There is a place known as Mackinaw City in Michigan. No, I didn’t misspell the name. It’s just spelled the way it sounds, unlike Mackinac Island, the Mackinac Bridge or the Straits of Mackinac. Fact is, this curiously labeled village(yes it’s a village not a city) relies on tourist dollars, just like all the other slightly differently titled tourist locations that surround it.
While exploring the village of Mackinaw City, we sauntered through tons of shops, experienced a few historical attractions and dined at a few decent restaurants. Actually, as I mentioned restaurants last, one is probably seared in my memory banks due to its novel appeal, not to mention savory burgers, as its rustic atmosphere was absolutely cool.
Also, two ferry companies, dedicated to bringing people to the famed Mackinac Island, make their home in Mackinaw City. That is probably the numero uno reason the town is there at all. Believe me, as I searched the gift shops littered with Mackinac Island apparel and knick-knacks, I just feel these shop owners are saying “Thank you lord for the docks!”
It’s a rather cool and rainy day, and we’re making due with the inconvienient weather on our second full day of our vacation. We’ve decided to steer clear of the Island today and see what’s cooking on the mainland. First off, we do the Chris(that’s me) thing and see a historical attraction. It’s a Revolutionary War fort(actually it predates the Revolutionary War) and is inhabited by a group of scholarly individuals dressed in either French or British military attire- as they represent the two political powers that once possessed this installation. I recapped my visit to Colonial Michilimackinac along with our visit to Mackinac Point Lighthouse in my previous blog.
After that, we do the Heidi(that’s my girlfriend) thing and shop the town. Mackinaw city is very much like Mackinac Island’s town center, minus the Victorian ambiance. It’s main street is full of fudge shops, souvenir shops, restaurants and other gimmicks to get the tourist dollars flowing into the village. There’s even a brewery, which we don’t check out.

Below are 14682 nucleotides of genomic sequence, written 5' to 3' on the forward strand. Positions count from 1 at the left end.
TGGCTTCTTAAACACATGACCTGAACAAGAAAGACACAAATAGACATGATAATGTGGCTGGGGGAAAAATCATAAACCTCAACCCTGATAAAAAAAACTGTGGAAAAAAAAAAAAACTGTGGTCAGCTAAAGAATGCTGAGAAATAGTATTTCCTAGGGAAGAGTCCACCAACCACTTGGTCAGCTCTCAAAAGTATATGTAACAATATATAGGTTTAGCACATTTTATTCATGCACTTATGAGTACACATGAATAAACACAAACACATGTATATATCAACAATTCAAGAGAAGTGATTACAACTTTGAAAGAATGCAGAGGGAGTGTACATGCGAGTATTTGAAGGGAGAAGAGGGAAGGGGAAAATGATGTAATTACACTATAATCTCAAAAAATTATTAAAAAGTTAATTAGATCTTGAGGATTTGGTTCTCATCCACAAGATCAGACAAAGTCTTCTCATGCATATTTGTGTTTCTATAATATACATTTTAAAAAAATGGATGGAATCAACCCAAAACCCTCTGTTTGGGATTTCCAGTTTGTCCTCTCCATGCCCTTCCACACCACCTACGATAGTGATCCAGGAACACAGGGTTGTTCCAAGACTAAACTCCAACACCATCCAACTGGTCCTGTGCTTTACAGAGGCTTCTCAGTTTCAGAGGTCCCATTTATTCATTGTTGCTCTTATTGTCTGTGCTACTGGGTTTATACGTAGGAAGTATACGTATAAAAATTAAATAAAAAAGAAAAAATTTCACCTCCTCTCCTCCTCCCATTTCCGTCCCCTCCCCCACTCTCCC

The focal part of Mackinac City is it’s large conglomeration of tourist lures know as Mackinaw Crossings. Here, everything from old-time photos to movie theatres are with in a seconds walk from each other.
Yet, we start out on the strip and low and behold, as I’m not one for purchasing souvenirs, we discover a raincoat for $20 at a souvenir apparel shop. It’s front and center, which is brilliant merchandising for such a soggy day. Guess what, this shop owner is rewarded for his retail skill. I had wanted one all spring but couldn’t find anything reasonable in Green Bay. This one even looks sharp!
We mosey through Mackinac Crossings and then check out a lighthouse. After that, since its raining and I really don’t feel like grilling in this muck, we decide to visit someplace called the Dixie Saloon.
I’m a tad apprehensive about Dixie because it seems like it was spurred from corporate thinking. Basically, its large imposing two story log structure sits in plain view of the ferry docks. I can just see the man who put this building here saying, “We’ll catch all the saps coming from the Island, who cares about the quality of the food, or the interior for that matter. People will just say ‘ooh look, a pretty building. let’s go eat there!'”
When I enter, I’m pretty much blown away. The chairs, bar and interior all say rustic log cabin. Seriously it looks like all the seating was crafted and bound from stained deadwood.
We’re greeted by a hostess and asked, “Where would you like to sit?” There’s a second story to this place which allows for a view of the ground floor. I ask, “Can we sit up top with a view of the Island.”
She replies with a “Sure” and we follow her up the stairs. It’s here that I notice, as I survey the wood staircase, that every portion, and I mean every inch of bare wood, bears signatures from sharpies. One could probably spend a year reading all of the names and messages scrawled on the walls, railing, window sills and anything else. Its pretty awesome and I want to let everyone know that Chris Karas once graced this establishment. No one will care, but hey, I can imagine they’ll be thrilled to read my name.
I try the Western BBQ Steak Burger and Heidi the Longhorn. The Longhorn is 1/2 pound burger topped with ham, swiss cheese, fresh sautéed mushrooms and onions on marble rye. While we wait for our burgers, we indulge in some local craft beverages. As always, they’re pretty darn good.
Our food arrives and we devour these monster burgers. Mine is totally savory and Heidi makes the strong statement, “This is the best burger I’ve ever had!” As I finish up, I gander around at this wonderful atmosphere. I sip a second beer and realize that my intuition served me wrong. This is a quality place, and it doesn’t only advertise burgers. Their steak and whitefish are boasted by the management of Dixie’s Saloon. This stop was a phenomenal Success. I scrawl karasexplore.com on the railing and leave with a very satisfied belly.
Tomorrow, we’ll return to the Island. The sights and events of the next day will be strongly reminisced, but today wasn’t so bad. I know Heidi absolutely loved it because she could shop. I loved it because I saw a fort that harkened back to the Revolutionary War. For such a small little place, Mackinaw City was the perfect setting for a rainy day.